English language schools hope travel opens up soon

·3 min read
Many students at Study Abroad have had to do 14 days of isolation before they could attend school. The school says that can be particularly hard for younger people coming to a new country.  (Laura Meader/CBC - image credit)
Many students at Study Abroad have had to do 14 days of isolation before they could attend school. The school says that can be particularly hard for younger people coming to a new country. (Laura Meader/CBC - image credit)

English language schools and cultural exchange programs have been hit hard by pandemic restrictions, since many students have been unable to come to P.E.I. or have chosen not to come because of isolation requirements.

Study Abroad Canada in Charlottetown has mostly international students so numbers have dropped significantly.

Summer is normally one of its busier times — in a normal year they would see 150 students, now they have about 30.

Jaimie-Lyn Lapierre-Clarke, vice-president of operations of Study Abroad Canada in Charlottetown, said the school managed to stay open thanks to government support programs.

Laura Meader/CBC
Laura Meader/CBC

"It was a huge blow to us for sure, when this all started, our student base is international students," said Lapierre-Clarke.

"Drastically reduced our numbers."

She said prior to the pandemic they were gearing up for a big year in 2020, with lots of individual and group bookings.

"We were expecting a full house for our international program."

Travel requirements tough

Lapierre-Clarke said international students with student visas are allowed to come into the country, which is the people who plan to study six months or longer.

She said however, all the requirements are tough for students to accept.

Laura Meader/CBC
Laura Meader/CBC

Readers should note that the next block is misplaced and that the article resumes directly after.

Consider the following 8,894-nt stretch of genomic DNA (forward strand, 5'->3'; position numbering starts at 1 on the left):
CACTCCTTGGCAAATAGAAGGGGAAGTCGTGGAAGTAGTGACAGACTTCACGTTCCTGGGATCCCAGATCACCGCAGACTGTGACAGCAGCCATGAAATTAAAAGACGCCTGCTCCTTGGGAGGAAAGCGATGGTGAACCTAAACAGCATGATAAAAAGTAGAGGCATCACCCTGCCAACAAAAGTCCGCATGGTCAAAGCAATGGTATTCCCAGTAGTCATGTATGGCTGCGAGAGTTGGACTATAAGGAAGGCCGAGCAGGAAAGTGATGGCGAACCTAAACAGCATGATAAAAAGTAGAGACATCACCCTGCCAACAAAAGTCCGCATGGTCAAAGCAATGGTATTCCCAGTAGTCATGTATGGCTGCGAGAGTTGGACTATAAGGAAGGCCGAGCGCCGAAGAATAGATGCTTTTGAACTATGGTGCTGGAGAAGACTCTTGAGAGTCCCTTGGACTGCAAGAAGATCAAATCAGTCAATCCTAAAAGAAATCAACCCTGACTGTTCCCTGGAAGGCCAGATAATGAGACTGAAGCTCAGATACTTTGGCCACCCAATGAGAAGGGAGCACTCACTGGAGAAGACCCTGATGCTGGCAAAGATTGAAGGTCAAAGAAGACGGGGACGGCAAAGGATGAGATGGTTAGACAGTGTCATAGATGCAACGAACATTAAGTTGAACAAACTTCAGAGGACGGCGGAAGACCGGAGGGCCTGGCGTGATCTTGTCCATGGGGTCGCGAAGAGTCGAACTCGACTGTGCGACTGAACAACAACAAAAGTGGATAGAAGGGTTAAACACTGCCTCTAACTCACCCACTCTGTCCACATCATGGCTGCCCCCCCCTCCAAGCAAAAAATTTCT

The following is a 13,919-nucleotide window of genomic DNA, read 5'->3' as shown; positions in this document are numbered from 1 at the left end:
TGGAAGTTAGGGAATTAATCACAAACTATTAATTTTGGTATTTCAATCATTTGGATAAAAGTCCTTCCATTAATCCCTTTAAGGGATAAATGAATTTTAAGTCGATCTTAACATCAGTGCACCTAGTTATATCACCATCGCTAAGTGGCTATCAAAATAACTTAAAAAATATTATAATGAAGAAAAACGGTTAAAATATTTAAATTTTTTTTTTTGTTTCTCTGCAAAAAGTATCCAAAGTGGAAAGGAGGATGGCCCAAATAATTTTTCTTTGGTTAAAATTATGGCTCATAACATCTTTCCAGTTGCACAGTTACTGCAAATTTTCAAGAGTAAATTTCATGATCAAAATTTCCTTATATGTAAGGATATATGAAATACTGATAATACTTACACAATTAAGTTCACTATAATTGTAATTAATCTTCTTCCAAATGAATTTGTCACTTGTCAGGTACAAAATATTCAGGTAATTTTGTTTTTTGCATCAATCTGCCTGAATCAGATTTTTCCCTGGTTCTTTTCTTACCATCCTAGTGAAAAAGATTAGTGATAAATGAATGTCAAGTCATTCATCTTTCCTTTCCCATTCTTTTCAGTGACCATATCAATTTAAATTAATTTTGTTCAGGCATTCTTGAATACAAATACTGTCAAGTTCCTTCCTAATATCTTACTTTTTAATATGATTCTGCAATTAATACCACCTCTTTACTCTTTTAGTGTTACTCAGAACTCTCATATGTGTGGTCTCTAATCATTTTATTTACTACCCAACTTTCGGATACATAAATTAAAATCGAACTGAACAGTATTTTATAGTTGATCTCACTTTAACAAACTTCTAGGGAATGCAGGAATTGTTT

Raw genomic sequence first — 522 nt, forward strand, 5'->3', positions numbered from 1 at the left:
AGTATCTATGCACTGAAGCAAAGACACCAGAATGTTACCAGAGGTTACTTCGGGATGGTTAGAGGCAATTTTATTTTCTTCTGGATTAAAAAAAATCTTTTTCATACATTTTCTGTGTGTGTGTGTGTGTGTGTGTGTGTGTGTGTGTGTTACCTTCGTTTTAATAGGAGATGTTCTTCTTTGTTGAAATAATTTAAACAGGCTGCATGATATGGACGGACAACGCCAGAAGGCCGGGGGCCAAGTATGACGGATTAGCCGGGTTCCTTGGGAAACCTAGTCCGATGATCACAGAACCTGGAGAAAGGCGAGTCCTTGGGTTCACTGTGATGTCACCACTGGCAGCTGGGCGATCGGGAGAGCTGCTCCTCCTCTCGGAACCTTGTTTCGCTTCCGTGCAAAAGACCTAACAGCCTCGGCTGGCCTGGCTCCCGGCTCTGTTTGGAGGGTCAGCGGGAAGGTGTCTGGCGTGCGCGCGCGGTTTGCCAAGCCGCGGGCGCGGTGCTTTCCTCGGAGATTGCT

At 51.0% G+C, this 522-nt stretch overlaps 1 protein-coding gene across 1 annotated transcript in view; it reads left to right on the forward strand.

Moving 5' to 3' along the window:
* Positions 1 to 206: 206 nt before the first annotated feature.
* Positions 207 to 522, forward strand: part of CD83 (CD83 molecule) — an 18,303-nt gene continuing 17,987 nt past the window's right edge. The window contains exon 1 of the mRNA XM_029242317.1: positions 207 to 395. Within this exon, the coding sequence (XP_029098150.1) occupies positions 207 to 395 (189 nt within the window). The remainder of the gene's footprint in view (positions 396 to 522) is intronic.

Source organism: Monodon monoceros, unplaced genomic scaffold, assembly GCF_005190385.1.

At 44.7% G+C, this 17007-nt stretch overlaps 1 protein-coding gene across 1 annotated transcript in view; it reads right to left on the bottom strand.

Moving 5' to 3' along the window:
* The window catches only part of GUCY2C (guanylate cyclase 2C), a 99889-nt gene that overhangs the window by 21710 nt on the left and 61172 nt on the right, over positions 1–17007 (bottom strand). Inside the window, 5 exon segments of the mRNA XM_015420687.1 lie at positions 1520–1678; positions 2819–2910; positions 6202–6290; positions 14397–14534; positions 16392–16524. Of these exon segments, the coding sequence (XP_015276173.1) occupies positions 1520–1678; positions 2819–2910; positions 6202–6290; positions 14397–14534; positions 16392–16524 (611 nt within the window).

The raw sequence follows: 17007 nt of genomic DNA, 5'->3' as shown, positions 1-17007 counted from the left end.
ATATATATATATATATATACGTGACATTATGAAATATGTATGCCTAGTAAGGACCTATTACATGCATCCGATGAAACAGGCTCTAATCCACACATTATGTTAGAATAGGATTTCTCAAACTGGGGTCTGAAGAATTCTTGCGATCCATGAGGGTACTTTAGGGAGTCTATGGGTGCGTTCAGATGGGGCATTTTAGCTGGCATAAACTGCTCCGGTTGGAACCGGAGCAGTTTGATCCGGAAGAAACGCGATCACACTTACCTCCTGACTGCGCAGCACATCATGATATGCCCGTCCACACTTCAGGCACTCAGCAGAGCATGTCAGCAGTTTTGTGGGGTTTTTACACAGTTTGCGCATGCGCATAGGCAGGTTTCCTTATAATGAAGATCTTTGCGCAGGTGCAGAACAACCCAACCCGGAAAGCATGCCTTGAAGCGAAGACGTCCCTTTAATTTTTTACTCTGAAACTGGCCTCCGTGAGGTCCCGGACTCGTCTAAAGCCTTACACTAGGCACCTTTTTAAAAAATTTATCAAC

"The process to get there is a lot more complicated," she said.

"They need negative COVID-19 tests, they need to isolate for a couple of weeks and as an international student, isolating alone in a hotel for two weeks is a lot."

Lapierre-Clarke said a lot are waiting for restrictions to lift.

She said they did offer people in isolation an online study option with supports available to them.

"We did have a lot of cancellations for sure."

Submitted by Explore program UPEI
Submitted by Explore program UPEI

She's looking forward to rules changing because she feels people will want to travel and study again.

"We are ready and able to welcome students."

Looking for other business

Study Abroad also began offering language testing as a way to bring in more revenue.

They recently became an official testing site for an English language test that is a requirement for citizenship or permanent residency in Canada.

It's great to interact with young people from outside the province. — Rick Schneider, Explore program

The school is running tests weekly and Lapierre-Clark said it's made a difference.

Also related to the pandemic, it's been hard for people to get these required English tests as many sites are out of province.

UPEI program goes virtual

At UPEI, an English program for students from Quebec has gone virtual with all classes and field trips online.

The university has hosted the federal Explore program for decades with as many as 200 students coming to campus each year.

Laura Meader/CBC
Laura Meader/CBC

Rick Schneider, the program manager, said it's a different feel this year without students on campus.

"It's obviously very different. We're running all of our programming online, we don't have any of our students in residence, a lot of Zoom classes, we have live streamed activities in the afternoons, but we're making it work," said Schneider.

"In general we're having a very positive experience."

Laura Meader/CBC
Laura Meader/CBC

He said the program brings revenue to the school and sometimes tourism dollars when families visit.

"It's a great program for us. It's great to interact with young people from outside the province," he said.

Student numbers are way down this summer, as an online program isn't the cultural experience many had hoped for.

"Obviously if the students were here in person there would be a completely different way of doing things," he said.

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